Cholesterol and Alzheimer's disease: A still poorly understood correlation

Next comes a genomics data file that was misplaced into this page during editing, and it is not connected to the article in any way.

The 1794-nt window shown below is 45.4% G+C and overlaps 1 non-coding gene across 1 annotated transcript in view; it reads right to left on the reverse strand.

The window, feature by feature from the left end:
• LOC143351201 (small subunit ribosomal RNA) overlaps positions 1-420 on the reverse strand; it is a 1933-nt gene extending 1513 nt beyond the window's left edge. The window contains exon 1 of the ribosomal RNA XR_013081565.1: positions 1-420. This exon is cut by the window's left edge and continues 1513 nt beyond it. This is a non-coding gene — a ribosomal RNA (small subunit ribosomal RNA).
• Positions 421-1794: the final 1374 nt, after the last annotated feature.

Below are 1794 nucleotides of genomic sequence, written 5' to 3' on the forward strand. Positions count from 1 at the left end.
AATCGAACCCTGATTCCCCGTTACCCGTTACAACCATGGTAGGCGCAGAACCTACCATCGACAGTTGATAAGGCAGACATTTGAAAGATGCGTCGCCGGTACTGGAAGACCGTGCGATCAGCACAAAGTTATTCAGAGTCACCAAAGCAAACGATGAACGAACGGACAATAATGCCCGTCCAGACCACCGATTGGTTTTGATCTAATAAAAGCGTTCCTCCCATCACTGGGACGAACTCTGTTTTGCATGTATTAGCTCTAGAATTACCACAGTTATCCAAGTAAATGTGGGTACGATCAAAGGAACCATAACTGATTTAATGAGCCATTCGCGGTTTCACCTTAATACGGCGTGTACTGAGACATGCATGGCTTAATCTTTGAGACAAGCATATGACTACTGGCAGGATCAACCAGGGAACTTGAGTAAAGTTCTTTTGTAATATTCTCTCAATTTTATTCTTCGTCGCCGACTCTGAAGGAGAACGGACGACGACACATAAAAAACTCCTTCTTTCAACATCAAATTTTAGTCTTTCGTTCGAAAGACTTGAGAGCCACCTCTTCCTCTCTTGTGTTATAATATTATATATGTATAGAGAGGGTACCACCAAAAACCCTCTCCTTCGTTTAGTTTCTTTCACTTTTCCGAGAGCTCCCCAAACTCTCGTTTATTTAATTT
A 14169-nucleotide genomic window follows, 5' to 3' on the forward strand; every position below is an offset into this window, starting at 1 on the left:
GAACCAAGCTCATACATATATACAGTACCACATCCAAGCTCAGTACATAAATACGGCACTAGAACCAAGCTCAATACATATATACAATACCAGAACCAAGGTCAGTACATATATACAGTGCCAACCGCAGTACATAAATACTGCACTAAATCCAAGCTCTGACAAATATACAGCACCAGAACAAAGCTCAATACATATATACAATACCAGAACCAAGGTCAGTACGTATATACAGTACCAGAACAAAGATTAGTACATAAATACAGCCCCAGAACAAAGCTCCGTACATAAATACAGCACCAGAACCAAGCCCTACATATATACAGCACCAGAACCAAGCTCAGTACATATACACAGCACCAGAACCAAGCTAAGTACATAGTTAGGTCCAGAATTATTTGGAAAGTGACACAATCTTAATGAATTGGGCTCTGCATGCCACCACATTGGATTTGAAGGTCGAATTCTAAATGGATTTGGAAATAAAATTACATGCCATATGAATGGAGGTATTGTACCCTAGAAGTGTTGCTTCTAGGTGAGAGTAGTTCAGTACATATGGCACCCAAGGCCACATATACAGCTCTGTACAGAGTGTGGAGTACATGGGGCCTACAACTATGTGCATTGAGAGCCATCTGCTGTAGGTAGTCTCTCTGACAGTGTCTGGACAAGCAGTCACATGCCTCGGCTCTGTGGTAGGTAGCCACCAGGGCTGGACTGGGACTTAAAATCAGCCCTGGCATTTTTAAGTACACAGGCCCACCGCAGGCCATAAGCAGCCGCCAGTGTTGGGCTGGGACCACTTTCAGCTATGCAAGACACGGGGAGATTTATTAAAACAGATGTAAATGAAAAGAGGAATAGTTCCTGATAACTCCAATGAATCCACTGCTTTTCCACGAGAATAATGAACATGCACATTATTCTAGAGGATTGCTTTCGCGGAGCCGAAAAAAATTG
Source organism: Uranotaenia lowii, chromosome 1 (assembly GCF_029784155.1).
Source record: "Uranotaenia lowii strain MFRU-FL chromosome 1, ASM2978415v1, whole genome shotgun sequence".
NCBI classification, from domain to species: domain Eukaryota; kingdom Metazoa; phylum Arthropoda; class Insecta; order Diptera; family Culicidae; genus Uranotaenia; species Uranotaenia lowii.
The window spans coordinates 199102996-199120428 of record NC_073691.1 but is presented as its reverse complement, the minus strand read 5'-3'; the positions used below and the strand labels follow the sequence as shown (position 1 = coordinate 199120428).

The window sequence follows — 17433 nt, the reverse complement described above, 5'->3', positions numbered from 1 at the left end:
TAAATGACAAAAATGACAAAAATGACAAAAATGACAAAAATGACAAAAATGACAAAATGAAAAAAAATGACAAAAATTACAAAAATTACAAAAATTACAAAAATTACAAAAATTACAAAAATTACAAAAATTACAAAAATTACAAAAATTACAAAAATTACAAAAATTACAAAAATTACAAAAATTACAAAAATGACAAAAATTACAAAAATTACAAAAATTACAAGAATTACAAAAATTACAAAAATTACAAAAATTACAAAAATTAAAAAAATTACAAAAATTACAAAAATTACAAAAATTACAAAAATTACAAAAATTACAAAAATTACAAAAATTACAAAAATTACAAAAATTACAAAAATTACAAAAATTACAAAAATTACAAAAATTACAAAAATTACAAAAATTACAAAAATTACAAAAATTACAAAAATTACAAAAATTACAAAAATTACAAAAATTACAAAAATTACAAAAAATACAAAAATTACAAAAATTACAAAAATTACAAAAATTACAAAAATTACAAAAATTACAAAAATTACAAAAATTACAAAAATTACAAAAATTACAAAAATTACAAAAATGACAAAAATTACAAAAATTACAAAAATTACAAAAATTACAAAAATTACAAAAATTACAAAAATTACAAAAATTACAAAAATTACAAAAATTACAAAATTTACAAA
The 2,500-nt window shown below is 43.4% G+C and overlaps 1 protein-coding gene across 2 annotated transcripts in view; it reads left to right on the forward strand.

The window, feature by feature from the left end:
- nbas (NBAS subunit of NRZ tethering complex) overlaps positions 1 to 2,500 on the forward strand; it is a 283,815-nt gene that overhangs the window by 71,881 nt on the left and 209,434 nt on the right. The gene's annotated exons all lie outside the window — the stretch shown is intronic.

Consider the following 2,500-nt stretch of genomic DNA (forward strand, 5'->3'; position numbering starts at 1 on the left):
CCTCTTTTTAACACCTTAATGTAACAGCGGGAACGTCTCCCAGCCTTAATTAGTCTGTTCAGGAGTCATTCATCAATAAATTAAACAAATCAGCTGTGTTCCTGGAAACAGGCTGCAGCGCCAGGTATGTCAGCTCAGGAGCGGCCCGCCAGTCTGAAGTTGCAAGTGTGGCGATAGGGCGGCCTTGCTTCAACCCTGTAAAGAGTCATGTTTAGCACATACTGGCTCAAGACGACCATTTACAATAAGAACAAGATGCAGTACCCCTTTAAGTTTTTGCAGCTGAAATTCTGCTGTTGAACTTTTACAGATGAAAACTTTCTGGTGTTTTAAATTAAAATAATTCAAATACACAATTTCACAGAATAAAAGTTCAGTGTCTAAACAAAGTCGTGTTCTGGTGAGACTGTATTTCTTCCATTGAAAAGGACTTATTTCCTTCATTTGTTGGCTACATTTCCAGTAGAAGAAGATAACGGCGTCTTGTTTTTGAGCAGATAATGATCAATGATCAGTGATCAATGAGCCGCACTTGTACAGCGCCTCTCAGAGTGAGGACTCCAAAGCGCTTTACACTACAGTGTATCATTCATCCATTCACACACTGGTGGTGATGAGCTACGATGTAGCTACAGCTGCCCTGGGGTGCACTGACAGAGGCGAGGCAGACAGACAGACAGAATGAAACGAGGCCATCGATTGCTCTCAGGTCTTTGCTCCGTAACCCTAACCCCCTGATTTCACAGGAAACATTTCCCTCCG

A large amount of evidence suggests a pathogenic link between cholesterol homeostasis dysregulation and Alzheimer's disease (AD). In cell culture systems, the production of amyloid-β (Aβ) is modulated by cholesterol, and studies on animal models have consistently demonstrated that hypercholesterolemia is associated with an increased deposition of cerebral Aβ peptides. Consequently, a number of epidemiological studies have examined the effects of cholesterol-lowering drugs (i.e., statins) in the prevention and the treatment of AD. However, while retrospective studies suggested a potential benefit of statin therapy, clinical trials produced inconsistent results. Here, we summarize the main findings from in vitro and in vivo research where the correlation between cholesterol and the neurodegenerative disorder was investigated. Recognition of this correlation could be an important step forward for our understanding of AD pathogenesis and, possibly, for the development of new therapeutic strategies. © 2012 IUBMB IUBMB Life, 64(12): 931–935, 2012